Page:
"We wanted to make sure we did not burp at all when we started up the system," says Menicheschi. "The last thing we wanted was any suggestion that we had another SAP-kind of a slow start, so we tested and retested. When we got into our integration testing, we probably had at different points of time 30 people sitting out in the cold of the mezzanine running through very detailed test scripts and testing all the different scenarios as to how the integration works between SAP, transportation planning and management and the warehouse management system."
Groundbreaking for EDC III occurred the first week of August 1999, and the first truck arrived on April 28. "Our plan was to give ourselves a chance to learn all the shipping processes before we interfaced with customers," says Miesemer. "New systems, new routines, new team, new building, new equipment ... we didn't want to go to customers and have any failures. This plan enabled us to work any bugs out of the system and give our team an opportunity to learn the systems and become accustomed to loading and handling our products."
The first inter-facility shipment left EDC III on May 18, and the process went so well that Hershey began shipping to customers on June 30, a month ahead of its Aug. 1 target date. "We had a detailed chart that set forth our objectives and expectations, and we were able to blow that right out of the water," says Miesemer. "We handled a much higher volume in 2000 than we ever expected the building could do."
The building has 40 feet of vertical clearance and is racked seven high, double deep. Of its 1.2 million square feet of space, 165,000 are dedicated to a co-pack operation. There are two identical "pick tunnels" for less-than-pallet quantities, and a total of 165,000 pallet positions in the facility. Comparatively, EDC I and EDC II provide 120,000 pallet positions in their combined 1.1 million square feet of space.
There are 160 dock doors, with 80 feet of interior dock space - enough to stage and configure full loads at each dock location. Approximately 500 Power Logistics employees now work the facility; when it's at full strength, 300 people will work the warehouse side, 350 will co-pack. The workers are cross-trained for either function. Employees count each load before the trailer is locked and sealed.
The number of dock doors enables the company to work ahead of a given day's schedule, says Miesemer. "If we're caught up on Tuesday but know that Friday is going to be a big day, we can go ahead and start staging loads and getting them ready to go and not worry about running out of doors," he says. "Normally we have a good three days' worth of orders in the system."
Here's how it works. An order comes into the SAP system either from an EDI transmission from a customer or a field sales representative and goes through an order block process, which examines the order for errors or omissions and runs a credit check on the buyer. Blocked orders require human intervention, while SAP books the cleared orders, allocates the inventory through an available-to-promise logic, issues a delivery note for cleared orders and sends the note on to transportation management, or TM.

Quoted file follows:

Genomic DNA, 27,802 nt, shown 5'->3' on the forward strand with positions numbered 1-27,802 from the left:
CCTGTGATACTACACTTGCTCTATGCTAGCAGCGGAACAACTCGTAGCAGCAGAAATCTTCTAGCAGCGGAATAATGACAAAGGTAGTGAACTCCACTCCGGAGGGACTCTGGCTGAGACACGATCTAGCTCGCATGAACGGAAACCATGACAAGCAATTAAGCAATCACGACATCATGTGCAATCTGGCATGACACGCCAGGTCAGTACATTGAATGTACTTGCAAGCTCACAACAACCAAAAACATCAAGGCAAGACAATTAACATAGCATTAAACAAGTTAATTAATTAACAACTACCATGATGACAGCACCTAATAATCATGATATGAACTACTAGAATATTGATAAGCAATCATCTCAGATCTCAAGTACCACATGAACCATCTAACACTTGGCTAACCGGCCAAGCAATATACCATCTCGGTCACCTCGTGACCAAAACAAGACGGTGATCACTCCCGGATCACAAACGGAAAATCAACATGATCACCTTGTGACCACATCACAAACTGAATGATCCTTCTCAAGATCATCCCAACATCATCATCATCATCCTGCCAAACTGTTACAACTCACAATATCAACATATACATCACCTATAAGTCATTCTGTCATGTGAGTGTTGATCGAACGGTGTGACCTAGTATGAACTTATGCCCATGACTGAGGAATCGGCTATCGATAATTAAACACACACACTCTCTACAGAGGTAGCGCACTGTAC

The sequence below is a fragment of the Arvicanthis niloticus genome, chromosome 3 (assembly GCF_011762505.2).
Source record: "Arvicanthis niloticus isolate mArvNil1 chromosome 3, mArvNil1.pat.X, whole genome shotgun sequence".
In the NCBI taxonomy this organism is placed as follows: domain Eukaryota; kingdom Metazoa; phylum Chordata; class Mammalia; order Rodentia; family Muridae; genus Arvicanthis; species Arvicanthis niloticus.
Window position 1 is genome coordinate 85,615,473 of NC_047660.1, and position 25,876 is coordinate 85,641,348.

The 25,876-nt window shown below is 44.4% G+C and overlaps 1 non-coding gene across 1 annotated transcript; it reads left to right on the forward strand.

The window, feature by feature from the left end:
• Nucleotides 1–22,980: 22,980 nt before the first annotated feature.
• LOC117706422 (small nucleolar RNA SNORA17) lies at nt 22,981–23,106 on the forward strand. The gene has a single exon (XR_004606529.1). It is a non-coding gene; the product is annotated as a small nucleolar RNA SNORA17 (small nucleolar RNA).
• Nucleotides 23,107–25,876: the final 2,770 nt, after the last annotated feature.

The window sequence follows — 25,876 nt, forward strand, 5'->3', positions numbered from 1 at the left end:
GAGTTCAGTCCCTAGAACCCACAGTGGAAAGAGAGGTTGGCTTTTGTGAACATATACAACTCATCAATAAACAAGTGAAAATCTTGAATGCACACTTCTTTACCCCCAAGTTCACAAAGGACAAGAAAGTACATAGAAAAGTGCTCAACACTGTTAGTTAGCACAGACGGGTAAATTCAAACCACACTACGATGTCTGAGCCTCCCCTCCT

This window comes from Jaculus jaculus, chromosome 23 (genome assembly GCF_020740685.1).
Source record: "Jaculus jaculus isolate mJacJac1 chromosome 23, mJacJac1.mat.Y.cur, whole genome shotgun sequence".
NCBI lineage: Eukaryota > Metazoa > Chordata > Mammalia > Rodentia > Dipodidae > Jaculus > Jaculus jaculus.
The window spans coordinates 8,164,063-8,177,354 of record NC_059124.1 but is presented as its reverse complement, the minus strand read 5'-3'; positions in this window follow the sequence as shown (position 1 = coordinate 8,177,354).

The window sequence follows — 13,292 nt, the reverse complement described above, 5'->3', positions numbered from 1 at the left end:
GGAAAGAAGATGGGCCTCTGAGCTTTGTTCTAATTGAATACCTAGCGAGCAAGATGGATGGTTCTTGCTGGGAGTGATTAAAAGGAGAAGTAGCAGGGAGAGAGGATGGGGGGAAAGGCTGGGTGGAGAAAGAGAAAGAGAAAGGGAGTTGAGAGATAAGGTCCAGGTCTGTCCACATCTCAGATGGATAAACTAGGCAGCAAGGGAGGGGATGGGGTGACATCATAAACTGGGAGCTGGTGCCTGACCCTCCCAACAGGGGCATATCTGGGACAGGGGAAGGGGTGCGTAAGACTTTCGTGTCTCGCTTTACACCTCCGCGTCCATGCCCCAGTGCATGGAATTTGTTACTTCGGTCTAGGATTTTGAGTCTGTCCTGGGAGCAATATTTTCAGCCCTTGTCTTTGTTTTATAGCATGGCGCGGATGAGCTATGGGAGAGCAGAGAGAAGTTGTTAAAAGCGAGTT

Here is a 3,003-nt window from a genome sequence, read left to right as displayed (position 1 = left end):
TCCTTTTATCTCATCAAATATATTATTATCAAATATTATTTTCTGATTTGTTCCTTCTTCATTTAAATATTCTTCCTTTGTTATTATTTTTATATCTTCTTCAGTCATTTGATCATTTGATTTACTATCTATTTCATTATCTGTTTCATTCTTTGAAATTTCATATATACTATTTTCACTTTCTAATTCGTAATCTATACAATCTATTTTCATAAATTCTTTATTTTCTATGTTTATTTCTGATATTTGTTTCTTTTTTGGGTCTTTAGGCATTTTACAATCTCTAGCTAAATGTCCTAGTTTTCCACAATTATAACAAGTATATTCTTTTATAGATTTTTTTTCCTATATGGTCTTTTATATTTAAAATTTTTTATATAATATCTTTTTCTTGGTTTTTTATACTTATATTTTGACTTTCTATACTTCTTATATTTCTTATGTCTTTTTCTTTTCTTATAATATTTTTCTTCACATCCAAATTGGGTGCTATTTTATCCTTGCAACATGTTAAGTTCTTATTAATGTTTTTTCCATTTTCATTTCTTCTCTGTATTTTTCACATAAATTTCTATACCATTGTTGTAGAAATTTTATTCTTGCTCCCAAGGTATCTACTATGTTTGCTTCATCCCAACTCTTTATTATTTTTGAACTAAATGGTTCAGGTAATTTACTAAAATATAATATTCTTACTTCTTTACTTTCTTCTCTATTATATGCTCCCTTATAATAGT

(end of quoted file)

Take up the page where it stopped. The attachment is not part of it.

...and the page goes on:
Often, many individual buyers from the same customer may be involved - a grocery buyer, a candy buyer and an end-aisle specialty buyer, for example - so TM combines into a shipment those delivery notes from the same company that have the same delivery date and destination. TM notifies via EDI transmission one of the core carriers of the transport need, and the carrier either accepts or rejects the shipment. Ninety-six per cent are accepted, at which point the carrier makes the necessary appointments with the customer and passes an EDI transmission with that information back to TM, which in turns passes it to SAP. The order then is handed off to the WMS, which views it from a standpoint of picking sequence and figures out how to route the people in the organization through the building. They pick the order, stage it, notify the WMS, and the document returns to TM. System updates occur to SAP as the order is picked up and delivered, at which point the order becomes an invoice and a receivable.
Though reluctant to share specific numbers, Hershey clearly is delighted with the extensive co-pack capabilities at EDC III. "In the past we use to bring the product into a warehouse, then ship it off site to a co-packer, who would create these displays, load them on a truck and ship them back to us - a process that involves a lot of extra logistics cost and a much higher potential for damage," says Miesemer. "Now we do that under one roof, and we have much more flexibility because we have the stock here."
Atlanta Bonded Warehouse Company, which operates the new Atlanta distribution center for Hershey, also uses McHugh's DM+ product. GENCO will run the new distribution center in Southern California with DM+. Exel currently operates EDC I and EDC II using its homegrown WMS, but Hershey intends to evaluate a shift to McHugh at all of its facilities, Menicheschi says. "Before we retrofit these operations, we need to be sure we can recover the value from our investment," he adds.